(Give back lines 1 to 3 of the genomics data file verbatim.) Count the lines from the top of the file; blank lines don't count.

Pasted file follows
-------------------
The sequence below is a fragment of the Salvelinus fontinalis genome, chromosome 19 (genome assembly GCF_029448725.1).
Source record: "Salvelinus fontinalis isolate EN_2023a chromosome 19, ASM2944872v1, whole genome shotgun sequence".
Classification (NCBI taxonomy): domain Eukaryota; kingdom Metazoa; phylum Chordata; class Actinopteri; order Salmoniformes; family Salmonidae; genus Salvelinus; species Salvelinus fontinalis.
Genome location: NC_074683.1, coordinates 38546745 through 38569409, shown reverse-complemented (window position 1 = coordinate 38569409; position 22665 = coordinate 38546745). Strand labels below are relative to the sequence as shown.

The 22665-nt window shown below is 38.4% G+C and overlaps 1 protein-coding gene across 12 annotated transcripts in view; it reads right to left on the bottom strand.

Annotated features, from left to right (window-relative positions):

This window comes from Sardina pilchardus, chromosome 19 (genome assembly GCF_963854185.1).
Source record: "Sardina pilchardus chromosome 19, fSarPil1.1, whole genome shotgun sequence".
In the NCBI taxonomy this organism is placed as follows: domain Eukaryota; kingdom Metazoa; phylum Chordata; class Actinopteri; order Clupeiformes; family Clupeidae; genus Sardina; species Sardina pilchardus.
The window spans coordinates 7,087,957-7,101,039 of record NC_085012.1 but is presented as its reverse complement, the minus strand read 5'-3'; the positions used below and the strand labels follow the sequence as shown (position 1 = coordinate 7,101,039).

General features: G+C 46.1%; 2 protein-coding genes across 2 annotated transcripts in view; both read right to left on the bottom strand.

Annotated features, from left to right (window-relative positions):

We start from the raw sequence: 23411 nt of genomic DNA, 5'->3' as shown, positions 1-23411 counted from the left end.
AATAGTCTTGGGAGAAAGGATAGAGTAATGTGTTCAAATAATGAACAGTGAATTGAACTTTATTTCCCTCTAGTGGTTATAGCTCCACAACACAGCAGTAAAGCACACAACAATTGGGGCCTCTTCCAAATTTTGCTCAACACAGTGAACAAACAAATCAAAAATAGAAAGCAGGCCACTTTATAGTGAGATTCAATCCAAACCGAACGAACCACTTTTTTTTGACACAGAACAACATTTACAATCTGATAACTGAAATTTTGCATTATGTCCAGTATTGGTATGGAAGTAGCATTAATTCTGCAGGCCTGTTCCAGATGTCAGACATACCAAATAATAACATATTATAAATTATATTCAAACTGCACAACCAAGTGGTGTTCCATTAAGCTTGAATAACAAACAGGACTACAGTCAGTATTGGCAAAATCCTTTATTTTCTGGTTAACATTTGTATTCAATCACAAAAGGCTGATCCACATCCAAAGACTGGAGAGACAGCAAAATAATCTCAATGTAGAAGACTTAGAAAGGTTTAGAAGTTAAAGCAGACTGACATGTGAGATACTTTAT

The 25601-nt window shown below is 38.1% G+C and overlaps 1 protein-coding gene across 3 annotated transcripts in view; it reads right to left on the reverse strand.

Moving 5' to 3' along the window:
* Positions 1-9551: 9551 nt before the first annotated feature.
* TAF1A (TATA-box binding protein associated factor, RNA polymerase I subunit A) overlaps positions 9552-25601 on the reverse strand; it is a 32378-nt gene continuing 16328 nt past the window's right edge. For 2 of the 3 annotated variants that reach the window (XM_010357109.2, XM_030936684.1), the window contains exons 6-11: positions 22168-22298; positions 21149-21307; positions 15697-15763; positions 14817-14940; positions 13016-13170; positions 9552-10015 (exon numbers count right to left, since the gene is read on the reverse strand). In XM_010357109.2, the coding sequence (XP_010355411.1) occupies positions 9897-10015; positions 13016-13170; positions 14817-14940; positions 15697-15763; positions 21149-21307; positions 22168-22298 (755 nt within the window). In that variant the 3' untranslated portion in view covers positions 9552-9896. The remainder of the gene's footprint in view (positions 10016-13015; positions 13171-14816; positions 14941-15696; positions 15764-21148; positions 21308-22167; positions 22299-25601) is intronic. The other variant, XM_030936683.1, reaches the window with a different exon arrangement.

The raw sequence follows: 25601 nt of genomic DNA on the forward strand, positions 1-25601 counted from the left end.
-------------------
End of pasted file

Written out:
The sequence below is a fragment of the Salvelinus fontinalis genome, chromosome 19 (genome assembly GCF_029448725.1).
Source record: "Salvelinus fontinalis isolate EN_2023a chromosome 19, ASM2944872v1, whole genome shotgun sequence".
Classification (NCBI taxonomy): domain Eukaryota; kingdom Metazoa; phylum Chordata; class Actinopteri; order Salmoniformes; family Salmonidae; genus Salvelinus; species Salvelinus fontinalis.